I’ve written before that I can’t imagine how confusing taking a flight is for children. I would have no idea how to explain TSA to them, and I can’t imagine how confusing the sounds and experiences of a flight are.
When my cousin was little, she grabbed her ears during take-off and yelled, panicked, “My ears broke!” (Adorable and heart-breaking at the same time).
For some people, the sights, sounds, and sensations in-flight are even more distressing. That’s why Families of Autism and Asperger’s Standing Together (F.A.A.S.T.) in partnership with Delta started organizing dry-runs of flights for children on the autism spectrum.
This is the third year they have organized this.
Once a year, the organization partners with Delta Airlines and Salt Lake City International Airport to simulate a realistic flight — including check-in, security screening and boarding — so that the children can get used to the routine and procedures of air travel.
Vaughan said his own son, Kian, has experienced “meltdown after meltdown” while traveling. Flying is anxiety-inducing enough for the average person who has to deal with cramped spaces and possible delays, he said.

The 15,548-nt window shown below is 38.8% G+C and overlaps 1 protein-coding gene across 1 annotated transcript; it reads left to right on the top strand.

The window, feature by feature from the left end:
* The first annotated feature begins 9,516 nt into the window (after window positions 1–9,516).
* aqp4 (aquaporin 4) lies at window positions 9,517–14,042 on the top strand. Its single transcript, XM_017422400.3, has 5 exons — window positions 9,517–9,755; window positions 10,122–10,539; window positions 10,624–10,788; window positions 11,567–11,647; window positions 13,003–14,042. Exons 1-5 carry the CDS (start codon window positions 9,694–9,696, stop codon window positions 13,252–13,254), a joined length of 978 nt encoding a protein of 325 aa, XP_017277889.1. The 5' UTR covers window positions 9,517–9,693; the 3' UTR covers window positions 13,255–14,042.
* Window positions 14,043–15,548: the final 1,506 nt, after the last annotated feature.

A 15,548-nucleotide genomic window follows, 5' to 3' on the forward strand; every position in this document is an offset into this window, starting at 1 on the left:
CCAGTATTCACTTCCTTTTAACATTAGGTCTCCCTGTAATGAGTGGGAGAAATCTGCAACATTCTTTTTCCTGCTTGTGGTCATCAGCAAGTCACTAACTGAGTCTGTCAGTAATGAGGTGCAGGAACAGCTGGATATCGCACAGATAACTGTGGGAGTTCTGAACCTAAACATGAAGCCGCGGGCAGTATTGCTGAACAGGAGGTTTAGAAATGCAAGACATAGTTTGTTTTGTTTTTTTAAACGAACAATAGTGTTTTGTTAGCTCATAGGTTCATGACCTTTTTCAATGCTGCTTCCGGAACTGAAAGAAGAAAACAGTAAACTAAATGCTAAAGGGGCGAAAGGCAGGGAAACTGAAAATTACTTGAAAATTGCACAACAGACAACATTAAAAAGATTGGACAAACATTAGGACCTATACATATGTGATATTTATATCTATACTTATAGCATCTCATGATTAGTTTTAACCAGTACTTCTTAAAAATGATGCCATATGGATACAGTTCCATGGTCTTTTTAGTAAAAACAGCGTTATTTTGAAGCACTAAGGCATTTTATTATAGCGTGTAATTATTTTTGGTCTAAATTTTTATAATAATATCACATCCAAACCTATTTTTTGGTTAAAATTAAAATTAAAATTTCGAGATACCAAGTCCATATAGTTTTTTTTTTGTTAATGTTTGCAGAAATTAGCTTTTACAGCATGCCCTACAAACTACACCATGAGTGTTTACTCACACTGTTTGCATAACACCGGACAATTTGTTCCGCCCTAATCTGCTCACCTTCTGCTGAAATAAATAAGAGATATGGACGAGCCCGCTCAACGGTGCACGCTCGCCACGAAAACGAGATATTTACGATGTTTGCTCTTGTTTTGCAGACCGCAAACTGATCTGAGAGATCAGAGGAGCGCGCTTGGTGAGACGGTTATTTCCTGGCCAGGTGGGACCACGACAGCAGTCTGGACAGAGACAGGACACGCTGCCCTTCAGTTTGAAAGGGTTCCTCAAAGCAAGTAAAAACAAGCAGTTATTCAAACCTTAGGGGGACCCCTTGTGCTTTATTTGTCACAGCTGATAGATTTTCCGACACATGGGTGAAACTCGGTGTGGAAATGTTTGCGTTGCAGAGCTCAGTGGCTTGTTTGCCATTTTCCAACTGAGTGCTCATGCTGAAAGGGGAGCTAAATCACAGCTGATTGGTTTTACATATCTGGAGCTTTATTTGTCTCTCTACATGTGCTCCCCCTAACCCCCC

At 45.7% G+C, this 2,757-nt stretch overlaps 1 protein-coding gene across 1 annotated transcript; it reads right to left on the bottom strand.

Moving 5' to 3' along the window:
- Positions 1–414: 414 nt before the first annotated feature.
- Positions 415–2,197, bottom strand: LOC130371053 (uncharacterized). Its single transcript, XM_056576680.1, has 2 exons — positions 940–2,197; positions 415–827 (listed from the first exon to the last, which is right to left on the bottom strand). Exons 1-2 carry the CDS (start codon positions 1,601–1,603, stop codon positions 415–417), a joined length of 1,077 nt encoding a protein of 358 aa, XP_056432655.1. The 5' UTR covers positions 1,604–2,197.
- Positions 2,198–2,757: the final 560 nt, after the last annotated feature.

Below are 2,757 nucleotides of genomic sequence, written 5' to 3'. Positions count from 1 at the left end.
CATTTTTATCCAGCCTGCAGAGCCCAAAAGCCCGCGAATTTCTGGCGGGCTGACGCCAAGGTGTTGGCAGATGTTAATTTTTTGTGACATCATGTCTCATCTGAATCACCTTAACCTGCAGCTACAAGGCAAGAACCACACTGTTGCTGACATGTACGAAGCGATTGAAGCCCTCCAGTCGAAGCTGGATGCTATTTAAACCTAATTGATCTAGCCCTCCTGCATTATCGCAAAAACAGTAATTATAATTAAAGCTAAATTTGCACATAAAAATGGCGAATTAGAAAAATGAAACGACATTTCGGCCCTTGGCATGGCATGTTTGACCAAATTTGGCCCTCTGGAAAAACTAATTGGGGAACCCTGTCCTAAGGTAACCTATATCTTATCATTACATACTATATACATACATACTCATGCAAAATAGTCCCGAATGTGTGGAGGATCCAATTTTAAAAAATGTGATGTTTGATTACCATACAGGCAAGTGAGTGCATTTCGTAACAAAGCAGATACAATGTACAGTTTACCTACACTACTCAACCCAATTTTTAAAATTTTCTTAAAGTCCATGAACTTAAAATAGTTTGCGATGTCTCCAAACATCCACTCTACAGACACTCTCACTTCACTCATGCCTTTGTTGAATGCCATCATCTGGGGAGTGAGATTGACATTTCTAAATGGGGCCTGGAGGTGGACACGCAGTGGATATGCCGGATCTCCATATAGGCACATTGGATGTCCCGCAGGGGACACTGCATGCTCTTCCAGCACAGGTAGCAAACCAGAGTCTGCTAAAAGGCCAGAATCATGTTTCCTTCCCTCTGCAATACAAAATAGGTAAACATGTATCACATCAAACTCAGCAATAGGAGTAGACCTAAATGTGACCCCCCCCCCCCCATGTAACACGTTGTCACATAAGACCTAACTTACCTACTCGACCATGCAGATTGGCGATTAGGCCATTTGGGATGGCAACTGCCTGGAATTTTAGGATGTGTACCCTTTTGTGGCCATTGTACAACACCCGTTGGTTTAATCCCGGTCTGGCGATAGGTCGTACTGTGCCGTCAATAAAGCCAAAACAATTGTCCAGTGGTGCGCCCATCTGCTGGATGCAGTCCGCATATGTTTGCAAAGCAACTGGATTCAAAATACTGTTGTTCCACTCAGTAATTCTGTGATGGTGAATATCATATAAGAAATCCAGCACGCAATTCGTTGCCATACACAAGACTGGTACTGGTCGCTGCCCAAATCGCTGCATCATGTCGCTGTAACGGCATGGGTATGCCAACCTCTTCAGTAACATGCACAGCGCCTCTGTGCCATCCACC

“Sights, sounds, smells will add to that anxiety” for a child on the autism spectrum, Vaughan said.
Even seemingly benign sounds like the clicking of the overhead storage bins or the flushing of the toilet could send Davis into a spiral, according to Pauley. Tight spaces and delays are another trigger.
The flight attendants were there to answer every question the children had about what they were experiencing.
The volunteer captain for the run-through has a child who has Aspergers, and according to the article, was very proactive in explaining things and giving tips as they go.
Here are some photos F.A.A.S.T. posted after the event:
Delta has been very proactive in providing support to customers on the autism spectrum.
They’ve even launched a calming room in the Atlanta Airport.
The room, located in a quiet space on F Concourse, contains a mini ball pit, bubbling water sculpture, a tactile activity panel and other items children can interact with to help calm and prepare them for their travel experience.
“Today Delta follows through with a commitment we made a year ago to ensure our customers traveling with children on the autism spectrum can experience the airport in a comfortable environment,” said Jon Edwards, Managing Director – Airport Customer Service, Atlanta, before cutting the ribbon.
Delta is also involved in a lot of charity work. Last year, I pulled a Delta airplane in support of the American Cancer Society.